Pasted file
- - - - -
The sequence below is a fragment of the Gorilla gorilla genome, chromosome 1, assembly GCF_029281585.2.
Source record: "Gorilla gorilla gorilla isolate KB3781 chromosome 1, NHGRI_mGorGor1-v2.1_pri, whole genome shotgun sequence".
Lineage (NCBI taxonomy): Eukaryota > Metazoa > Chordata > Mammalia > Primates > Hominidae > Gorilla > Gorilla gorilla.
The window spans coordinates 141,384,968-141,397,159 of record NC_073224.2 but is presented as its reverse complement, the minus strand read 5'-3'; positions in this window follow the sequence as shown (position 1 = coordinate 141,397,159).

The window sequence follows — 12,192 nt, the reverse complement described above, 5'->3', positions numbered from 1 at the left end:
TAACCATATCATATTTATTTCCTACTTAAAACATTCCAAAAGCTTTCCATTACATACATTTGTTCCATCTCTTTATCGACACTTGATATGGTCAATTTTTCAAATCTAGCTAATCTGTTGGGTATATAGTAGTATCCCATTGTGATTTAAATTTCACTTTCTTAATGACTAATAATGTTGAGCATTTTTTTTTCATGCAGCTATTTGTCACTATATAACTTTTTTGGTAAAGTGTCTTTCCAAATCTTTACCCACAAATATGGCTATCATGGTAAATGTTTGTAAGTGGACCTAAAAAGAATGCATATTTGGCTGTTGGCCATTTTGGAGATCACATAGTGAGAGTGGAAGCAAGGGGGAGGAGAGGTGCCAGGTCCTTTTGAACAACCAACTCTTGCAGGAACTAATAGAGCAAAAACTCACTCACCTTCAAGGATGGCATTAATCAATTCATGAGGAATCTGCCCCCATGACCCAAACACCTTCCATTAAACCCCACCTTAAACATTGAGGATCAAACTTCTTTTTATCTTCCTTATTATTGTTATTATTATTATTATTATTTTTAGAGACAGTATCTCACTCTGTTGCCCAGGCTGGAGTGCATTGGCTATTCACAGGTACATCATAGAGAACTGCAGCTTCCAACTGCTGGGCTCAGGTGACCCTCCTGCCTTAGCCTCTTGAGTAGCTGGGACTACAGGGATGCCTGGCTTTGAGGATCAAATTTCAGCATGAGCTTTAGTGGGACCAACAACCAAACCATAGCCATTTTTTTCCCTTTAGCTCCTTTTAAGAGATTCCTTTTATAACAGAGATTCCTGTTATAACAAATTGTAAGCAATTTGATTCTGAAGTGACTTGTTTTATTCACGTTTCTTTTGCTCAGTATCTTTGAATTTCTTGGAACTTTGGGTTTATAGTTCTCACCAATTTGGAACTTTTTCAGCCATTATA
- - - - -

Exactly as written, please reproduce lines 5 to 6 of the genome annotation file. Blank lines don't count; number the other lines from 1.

The window sequence follows — 12,192 nt, the reverse complement described above, 5'->3', positions numbered from 1 at the left end:
TAACCATATCATATTTATTTCCTACTTAAAACATTCCAAAAGCTTTCCATTACATACATTTGTTCCATCTCTTTATCGACACTTGATATGGTCAATTTTTCAAATCTAGCTAATCTGTTGGGTATATAGTAGTATCCCATTGTGATTTAAATTTCACTTTCTTAATGACTAATAATGTTGAGCATTTTTTTTTCATGCAGCTATTTGTCACTATATAACTTTTTTGGTAAAGTGTCTTTCCAAATCTTTACCCACAAATATGGCTATCATGGTAAATGTTTGTAAGTGGACCTAAAAAGAATGCATATTTGGCTGTTGGCCATTTTGGAGATCACATAGTGAGAGTGGAAGCAAGGGGGAGGAGAGGTGCCAGGTCCTTTTGAACAACCAACTCTTGCAGGAACTAATAGAGCAAAAACTCACTCACCTTCAAGGATGGCATTAATCAATTCATGAGGAATCTGCCCCCATGACCCAAACACCTTCCATTAAACCCCACCTTAAACATTGAGGATCAAACTTCTTTTTATCTTCCTTATTATTGTTATTATTATTATTATTATTTTTAGAGACAGTATCTCACTCTGTTGCCCAGGCTGGAGTGCATTGGCTATTCACAGGTACATCATAGAGAACTGCAGCTTCCAACTGCTGGGCTCAGGTGACCCTCCTGCCTTAGCCTCTTGAGTAGCTGGGACTACAGGGATGCCTGGCTTTGAGGATCAAATTTCAGCATGAGCTTTAGTGGGACCAACAACCAAACCATAGCCATTTTTTTCCCTTTAGCTCCTTTTAAGAGATTCCTTTTATAACAGAGATTCCTGTTATAACAAATTGTAAGCAATTTGATTCTGAAGTGACTTGTTTTATTCACGTTTCTTTTGCTCAGTATCTTTGAATTTCTTGGAACTTTGGGTTTATAGTTCTCACCAATTTGGAACTTTTTCAGCCATTATA